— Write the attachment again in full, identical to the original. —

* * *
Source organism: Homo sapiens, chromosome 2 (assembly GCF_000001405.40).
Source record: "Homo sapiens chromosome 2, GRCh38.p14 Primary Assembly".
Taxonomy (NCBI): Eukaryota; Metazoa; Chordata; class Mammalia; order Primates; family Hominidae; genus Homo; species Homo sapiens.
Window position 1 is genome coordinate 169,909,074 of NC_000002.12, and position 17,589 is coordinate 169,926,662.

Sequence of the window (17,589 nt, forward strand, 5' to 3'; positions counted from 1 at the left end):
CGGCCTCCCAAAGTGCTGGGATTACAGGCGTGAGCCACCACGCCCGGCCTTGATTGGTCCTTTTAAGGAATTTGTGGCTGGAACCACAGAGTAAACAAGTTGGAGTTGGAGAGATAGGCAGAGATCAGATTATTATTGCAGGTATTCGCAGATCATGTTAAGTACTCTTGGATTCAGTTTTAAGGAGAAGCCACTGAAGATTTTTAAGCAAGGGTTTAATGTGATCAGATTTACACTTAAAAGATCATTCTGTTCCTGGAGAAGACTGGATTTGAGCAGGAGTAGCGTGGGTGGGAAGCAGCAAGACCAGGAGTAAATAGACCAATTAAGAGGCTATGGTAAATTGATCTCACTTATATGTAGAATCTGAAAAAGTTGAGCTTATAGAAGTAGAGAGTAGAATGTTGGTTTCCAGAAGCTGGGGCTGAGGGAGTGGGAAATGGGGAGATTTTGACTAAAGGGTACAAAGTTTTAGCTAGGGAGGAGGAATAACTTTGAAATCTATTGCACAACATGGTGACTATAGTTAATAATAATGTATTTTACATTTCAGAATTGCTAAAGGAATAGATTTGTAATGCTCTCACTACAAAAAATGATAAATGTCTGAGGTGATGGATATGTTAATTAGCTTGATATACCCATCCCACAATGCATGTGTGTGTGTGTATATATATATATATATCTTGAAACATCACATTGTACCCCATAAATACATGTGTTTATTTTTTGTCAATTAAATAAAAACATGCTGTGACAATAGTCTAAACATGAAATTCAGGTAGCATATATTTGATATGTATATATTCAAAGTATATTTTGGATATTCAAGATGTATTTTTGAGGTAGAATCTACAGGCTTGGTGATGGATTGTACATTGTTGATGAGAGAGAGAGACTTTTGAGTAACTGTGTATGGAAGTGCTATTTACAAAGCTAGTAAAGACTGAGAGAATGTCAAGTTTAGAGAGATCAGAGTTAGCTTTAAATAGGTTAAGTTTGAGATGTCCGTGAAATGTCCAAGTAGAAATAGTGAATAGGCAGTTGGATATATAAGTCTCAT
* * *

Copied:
Source organism: Homo sapiens, chromosome 2 (assembly GCF_000001405.40).
Source record: "Homo sapiens chromosome 2, GRCh38.p14 Primary Assembly".
Taxonomy (NCBI): Eukaryota; Metazoa; Chordata; class Mammalia; order Primates; family Hominidae; genus Homo; species Homo sapiens.
Window position 1 is genome coordinate 169,909,074 of NC_000002.12, and position 17,589 is coordinate 169,926,662.

Sequence of the window (17,589 nt, forward strand, 5' to 3'; positions counted from 1 at the left end):
CGGCCTCCCAAAGTGCTGGGATTACAGGCGTGAGCCACCACGCCCGGCCTTGATTGGTCCTTTTAAGGAATTTGTGGCTGGAACCACAGAGTAAACAAGTTGGAGTTGGAGAGATAGGCAGAGATCAGATTATTATTGCAGGTATTCGCAGATCATGTTAAGTACTCTTGGATTCAGTTTTAAGGAGAAGCCACTGAAGATTTTTAAGCAAGGGTTTAATGTGATCAGATTTACACTTAAAAGATCATTCTGTTCCTGGAGAAGACTGGATTTGAGCAGGAGTAGCGTGGGTGGGAAGCAGCAAGACCAGGAGTAAATAGACCAATTAAGAGGCTATGGTAAATTGATCTCACTTATATGTAGAATCTGAAAAAGTTGAGCTTATAGAAGTAGAGAGTAGAATGTTGGTTTCCAGAAGCTGGGGCTGAGGGAGTGGGAAATGGGGAGATTTTGACTAAAGGGTACAAAGTTTTAGCTAGGGAGGAGGAATAACTTTGAAATCTATTGCACAACATGGTGACTATAGTTAATAATAATGTATTTTACATTTCAGAATTGCTAAAGGAATAGATTTGTAATGCTCTCACTACAAAAAATGATAAATGTCTGAGGTGATGGATATGTTAATTAGCTTGATATACCCATCCCACAATGCATGTGTGTGTGTGTATATATATATATATATCTTGAAACATCACATTGTACCCCATAAATACATGTGTTTATTTTTTGTCAATTAAATAAAAACATGCTGTGACAATAGTCTAAACATGAAATTCAGGTAGCATATATTTGATATGTATATATTCAAAGTATATTTTGGATATTCAAGATGTATTTTTGAGGTAGAATCTACAGGCTTGGTGATGGATTGTACATTGTTGATGAGAGAGAGAGACTTTTGAGTAACTGTGTATGGAAGTGCTATTTACAAAGCTAGTAAAGACTGAGAGAATGTCAAGTTTAGAGAGATCAGAGTTAGCTTTAAATAGGTTAAGTTTGAGATGTCCGTGAAATGTCCAAGTAGAAATAGTGAATAGGCAGTTGGATATATAAGTCTCAT